Co-op Principles


What Does It Mean to Be a Co-op?

Not everyone is familiar with the structure and operations of cooperatives. Here is some information (taken from the website of the Cooperative Grocer) to help you understand this unique business model.

What Is a Consumer Cooperative?

Cooperatives are member-owned, member-governed businesses that operate for the benefit of their owners according to common principles agreed upon by the international cooperative community. In co-ops, owners pool resources to bring about economic results that are unobtainable by one person alone. Most simply put, a cooperative is a business 1) voluntarily owned by the people who use it, and 2) operated for the benefit of its members.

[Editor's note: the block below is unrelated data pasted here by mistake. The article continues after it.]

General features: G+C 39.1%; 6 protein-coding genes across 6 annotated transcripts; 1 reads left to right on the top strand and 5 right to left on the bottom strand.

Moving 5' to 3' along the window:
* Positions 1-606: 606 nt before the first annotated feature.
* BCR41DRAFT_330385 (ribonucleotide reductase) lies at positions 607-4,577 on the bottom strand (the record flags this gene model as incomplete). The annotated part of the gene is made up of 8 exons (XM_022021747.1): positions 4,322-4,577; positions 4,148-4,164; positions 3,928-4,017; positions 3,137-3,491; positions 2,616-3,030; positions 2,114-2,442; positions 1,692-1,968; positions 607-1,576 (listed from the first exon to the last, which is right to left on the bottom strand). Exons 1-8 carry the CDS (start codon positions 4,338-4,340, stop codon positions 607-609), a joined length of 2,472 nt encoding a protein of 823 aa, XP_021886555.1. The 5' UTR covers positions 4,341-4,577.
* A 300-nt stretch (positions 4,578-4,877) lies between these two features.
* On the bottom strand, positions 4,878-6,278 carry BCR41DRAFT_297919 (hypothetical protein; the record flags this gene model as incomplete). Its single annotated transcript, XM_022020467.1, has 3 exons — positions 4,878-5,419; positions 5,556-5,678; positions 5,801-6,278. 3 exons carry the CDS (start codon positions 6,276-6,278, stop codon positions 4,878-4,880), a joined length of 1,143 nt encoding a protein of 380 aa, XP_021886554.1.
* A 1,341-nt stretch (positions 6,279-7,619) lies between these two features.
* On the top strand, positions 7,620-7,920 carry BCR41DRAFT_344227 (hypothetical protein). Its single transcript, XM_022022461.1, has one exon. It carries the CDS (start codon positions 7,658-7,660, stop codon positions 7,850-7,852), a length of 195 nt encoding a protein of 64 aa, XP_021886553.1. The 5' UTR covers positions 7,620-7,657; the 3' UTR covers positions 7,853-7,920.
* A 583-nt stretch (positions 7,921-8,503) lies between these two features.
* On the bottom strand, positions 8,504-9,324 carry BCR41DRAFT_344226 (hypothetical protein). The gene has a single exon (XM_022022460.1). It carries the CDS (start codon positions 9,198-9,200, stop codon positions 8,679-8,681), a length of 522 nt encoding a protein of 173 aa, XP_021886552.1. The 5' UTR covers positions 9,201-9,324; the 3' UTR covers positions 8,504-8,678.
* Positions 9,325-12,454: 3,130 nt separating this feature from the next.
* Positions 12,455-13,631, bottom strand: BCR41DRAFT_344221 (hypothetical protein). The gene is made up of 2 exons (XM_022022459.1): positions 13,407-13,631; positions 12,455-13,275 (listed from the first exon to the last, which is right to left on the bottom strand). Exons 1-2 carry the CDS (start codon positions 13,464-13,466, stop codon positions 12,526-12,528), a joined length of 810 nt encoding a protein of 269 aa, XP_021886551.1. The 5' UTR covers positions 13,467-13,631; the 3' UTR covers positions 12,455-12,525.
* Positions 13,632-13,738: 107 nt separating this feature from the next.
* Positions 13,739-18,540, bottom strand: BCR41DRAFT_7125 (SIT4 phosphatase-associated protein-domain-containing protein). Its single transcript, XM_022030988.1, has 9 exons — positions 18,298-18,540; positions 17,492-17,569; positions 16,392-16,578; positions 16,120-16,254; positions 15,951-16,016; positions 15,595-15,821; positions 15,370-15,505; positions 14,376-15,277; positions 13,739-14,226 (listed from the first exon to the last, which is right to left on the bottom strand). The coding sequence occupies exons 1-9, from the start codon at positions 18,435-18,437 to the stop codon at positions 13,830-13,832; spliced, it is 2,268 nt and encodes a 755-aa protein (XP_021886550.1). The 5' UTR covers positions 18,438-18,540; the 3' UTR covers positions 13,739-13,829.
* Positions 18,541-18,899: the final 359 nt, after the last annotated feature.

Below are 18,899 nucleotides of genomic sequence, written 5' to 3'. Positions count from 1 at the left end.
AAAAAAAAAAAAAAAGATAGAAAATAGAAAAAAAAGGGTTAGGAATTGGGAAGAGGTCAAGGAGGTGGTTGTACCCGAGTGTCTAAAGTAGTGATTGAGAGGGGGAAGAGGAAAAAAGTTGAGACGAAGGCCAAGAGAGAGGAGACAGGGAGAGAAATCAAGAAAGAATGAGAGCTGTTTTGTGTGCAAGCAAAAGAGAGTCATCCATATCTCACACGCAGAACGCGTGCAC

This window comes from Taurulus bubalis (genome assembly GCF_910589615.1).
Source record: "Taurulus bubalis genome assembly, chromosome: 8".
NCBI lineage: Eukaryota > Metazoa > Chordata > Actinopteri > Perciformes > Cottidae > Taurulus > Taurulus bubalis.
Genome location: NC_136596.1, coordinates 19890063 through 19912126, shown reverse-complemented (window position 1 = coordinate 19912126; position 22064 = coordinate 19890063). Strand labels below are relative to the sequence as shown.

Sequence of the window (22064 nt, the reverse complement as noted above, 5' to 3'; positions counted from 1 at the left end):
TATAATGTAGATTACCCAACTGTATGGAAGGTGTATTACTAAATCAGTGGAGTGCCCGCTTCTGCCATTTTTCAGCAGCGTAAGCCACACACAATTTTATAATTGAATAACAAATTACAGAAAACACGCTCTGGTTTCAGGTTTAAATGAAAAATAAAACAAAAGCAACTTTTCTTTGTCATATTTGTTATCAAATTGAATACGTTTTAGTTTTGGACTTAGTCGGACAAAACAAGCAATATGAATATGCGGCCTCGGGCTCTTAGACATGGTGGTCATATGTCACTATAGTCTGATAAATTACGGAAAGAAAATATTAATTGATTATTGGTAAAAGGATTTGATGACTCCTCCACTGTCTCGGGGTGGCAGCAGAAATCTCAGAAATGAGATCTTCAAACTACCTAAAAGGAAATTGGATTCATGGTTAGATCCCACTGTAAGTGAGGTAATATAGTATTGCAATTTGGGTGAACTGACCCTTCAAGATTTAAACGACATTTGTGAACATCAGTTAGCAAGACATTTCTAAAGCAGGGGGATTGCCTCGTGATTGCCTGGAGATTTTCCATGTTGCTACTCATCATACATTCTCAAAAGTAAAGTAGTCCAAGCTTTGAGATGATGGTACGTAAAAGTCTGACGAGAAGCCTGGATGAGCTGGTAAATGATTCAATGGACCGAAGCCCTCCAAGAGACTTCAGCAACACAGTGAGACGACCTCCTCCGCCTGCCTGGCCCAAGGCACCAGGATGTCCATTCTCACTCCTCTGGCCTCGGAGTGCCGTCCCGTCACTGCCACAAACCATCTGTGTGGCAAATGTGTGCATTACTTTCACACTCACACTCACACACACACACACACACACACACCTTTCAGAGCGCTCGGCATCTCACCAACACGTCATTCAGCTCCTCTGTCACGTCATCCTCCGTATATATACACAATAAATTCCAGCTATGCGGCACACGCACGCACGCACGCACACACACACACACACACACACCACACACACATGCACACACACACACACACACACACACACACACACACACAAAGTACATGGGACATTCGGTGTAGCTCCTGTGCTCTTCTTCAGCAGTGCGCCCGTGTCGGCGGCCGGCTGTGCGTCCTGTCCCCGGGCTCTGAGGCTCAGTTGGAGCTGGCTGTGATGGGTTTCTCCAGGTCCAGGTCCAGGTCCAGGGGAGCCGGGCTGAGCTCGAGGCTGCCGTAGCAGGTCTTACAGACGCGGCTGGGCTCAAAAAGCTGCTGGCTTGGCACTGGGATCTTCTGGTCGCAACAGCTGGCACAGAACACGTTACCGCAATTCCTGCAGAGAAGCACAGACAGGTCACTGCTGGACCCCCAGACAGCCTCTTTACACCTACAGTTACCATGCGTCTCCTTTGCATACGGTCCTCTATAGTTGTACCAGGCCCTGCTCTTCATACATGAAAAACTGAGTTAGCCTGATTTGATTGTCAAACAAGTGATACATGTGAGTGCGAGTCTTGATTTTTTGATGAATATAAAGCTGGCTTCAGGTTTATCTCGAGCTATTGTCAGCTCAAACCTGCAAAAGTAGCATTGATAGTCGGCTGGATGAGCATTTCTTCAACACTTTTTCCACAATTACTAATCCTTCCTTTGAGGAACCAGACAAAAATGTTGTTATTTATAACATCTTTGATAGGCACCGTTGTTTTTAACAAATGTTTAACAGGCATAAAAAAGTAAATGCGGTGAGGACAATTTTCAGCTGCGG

Regardless of the goods and services provided, co-ops aim to meet their owners needs. Most food co-ops are consumer cooperatives, which means that all our retail co-ops are owned by the people who shop at the stores. Owners exercise their ownership by patronizing the store and voting in elections. The owners elect a board of directors to hire, guide and evaluate the general manager who runs day-to-day operations.

All co-ops contain the following elements:

  • co-ops are owned and governed by their primary users (the owners).
  • co-ops are democratically governed (one owner, one vote).
  • co-ops are businesses, not clubs or associations.
  • co-ops adhere to internationally recognized principles.